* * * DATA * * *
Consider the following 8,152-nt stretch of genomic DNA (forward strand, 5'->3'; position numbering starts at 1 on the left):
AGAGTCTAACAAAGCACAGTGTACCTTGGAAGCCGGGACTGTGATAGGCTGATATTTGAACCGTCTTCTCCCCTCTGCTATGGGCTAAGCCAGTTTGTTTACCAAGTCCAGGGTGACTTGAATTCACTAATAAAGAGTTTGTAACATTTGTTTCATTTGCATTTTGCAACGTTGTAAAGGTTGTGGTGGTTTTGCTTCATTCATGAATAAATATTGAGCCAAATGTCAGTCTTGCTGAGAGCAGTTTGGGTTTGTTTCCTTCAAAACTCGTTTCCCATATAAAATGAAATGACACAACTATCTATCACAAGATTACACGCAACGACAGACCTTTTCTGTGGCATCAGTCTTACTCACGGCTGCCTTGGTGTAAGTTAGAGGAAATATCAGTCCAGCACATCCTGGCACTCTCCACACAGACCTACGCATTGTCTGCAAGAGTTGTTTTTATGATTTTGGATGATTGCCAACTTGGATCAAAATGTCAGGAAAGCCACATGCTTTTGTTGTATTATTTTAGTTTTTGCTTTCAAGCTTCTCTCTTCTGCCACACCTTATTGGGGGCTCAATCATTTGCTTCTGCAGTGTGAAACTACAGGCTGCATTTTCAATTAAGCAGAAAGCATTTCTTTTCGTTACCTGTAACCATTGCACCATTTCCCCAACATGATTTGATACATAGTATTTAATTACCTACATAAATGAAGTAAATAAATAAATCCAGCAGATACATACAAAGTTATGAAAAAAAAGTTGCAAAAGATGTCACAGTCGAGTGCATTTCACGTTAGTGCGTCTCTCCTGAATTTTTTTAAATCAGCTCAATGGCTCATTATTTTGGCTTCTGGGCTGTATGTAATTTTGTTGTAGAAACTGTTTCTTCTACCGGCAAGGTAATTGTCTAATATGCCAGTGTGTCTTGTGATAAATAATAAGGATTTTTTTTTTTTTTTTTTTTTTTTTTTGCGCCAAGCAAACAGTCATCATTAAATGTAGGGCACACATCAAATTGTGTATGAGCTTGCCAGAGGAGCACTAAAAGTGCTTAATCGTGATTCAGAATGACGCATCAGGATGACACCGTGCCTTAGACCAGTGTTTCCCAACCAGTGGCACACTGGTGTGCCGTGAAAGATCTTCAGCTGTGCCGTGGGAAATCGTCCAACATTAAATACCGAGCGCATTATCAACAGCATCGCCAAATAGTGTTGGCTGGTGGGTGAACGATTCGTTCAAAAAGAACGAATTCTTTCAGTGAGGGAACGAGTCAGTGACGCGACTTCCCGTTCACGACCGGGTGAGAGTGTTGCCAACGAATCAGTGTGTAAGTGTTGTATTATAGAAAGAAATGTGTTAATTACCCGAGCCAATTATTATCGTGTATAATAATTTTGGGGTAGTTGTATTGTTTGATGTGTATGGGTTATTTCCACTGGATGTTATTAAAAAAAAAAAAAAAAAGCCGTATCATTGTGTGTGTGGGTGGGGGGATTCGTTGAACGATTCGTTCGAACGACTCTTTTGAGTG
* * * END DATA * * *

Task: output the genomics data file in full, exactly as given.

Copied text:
Consider the following 8,152-nt stretch of genomic DNA (forward strand, 5'->3'; position numbering starts at 1 on the left):
AGAGTCTAACAAAGCACAGTGTACCTTGGAAGCCGGGACTGTGATAGGCTGATATTTGAACCGTCTTCTCCCCTCTGCTATGGGCTAAGCCAGTTTGTTTACCAAGTCCAGGGTGACTTGAATTCACTAATAAAGAGTTTGTAACATTTGTTTCATTTGCATTTTGCAACGTTGTAAAGGTTGTGGTGGTTTTGCTTCATTCATGAATAAATATTGAGCCAAATGTCAGTCTTGCTGAGAGCAGTTTGGGTTTGTTTCCTTCAAAACTCGTTTCCCATATAAAATGAAATGACACAACTATCTATCACAAGATTACACGCAACGACAGACCTTTTCTGTGGCATCAGTCTTACTCACGGCTGCCTTGGTGTAAGTTAGAGGAAATATCAGTCCAGCACATCCTGGCACTCTCCACACAGACCTACGCATTGTCTGCAAGAGTTGTTTTTATGATTTTGGATGATTGCCAACTTGGATCAAAATGTCAGGAAAGCCACATGCTTTTGTTGTATTATTTTAGTTTTTGCTTTCAAGCTTCTCTCTTCTGCCACACCTTATTGGGGGCTCAATCATTTGCTTCTGCAGTGTGAAACTACAGGCTGCATTTTCAATTAAGCAGAAAGCATTTCTTTTCGTTACCTGTAACCATTGCACCATTTCCCCAACATGATTTGATACATAGTATTTAATTACCTACATAAATGAAGTAAATAAATAAATCCAGCAGATACATACAAAGTTATGAAAAAAAAGTTGCAAAAGATGTCACAGTCGAGTGCATTTCACGTTAGTGCGTCTCTCCTGAATTTTTTTAAATCAGCTCAATGGCTCATTATTTTGGCTTCTGGGCTGTATGTAATTTTGTTGTAGAAACTGTTTCTTCTACCGGCAAGGTAATTGTCTAATATGCCAGTGTGTCTTGTGATAAATAATAAGGATTTTTTTTTTTTTTTTTTTTTTTTTTTGCGCCAAGCAAACAGTCATCATTAAATGTAGGGCACACATCAAATTGTGTATGAGCTTGCCAGAGGAGCACTAAAAGTGCTTAATCGTGATTCAGAATGACGCATCAGGATGACACCGTGCCTTAGACCAGTGTTTCCCAACCAGTGGCACACTGGTGTGCCGTGAAAGATCTTCAGCTGTGCCGTGGGAAATCGTCCAACATTAAATACCGAGCGCATTATCAACAGCATCGCCAAATAGTGTTGGCTGGTGGGTGAACGATTCGTTCAAAAAGAACGAATTCTTTCAGTGAGGGAACGAGTCAGTGACGCGACTTCCCGTTCACGACCGGGTGAGAGTGTTGCCAACGAATCAGTGTGTAAGTGTTGTATTATAGAAAGAAATGTGTTAATTACCCGAGCCAATTATTATCGTGTATAATAATTTTGGGGTAGTTGTATTGTTTGATGTGTATGGGTTATTTCCACTGGATGTTATTAAAAAAAAAAAAAAAAAGCCGTATCATTGTGTGTGTGGGTGGGGGGATTCGTTGAACGATTCGTTCGAACGACTCTTTTGAGTG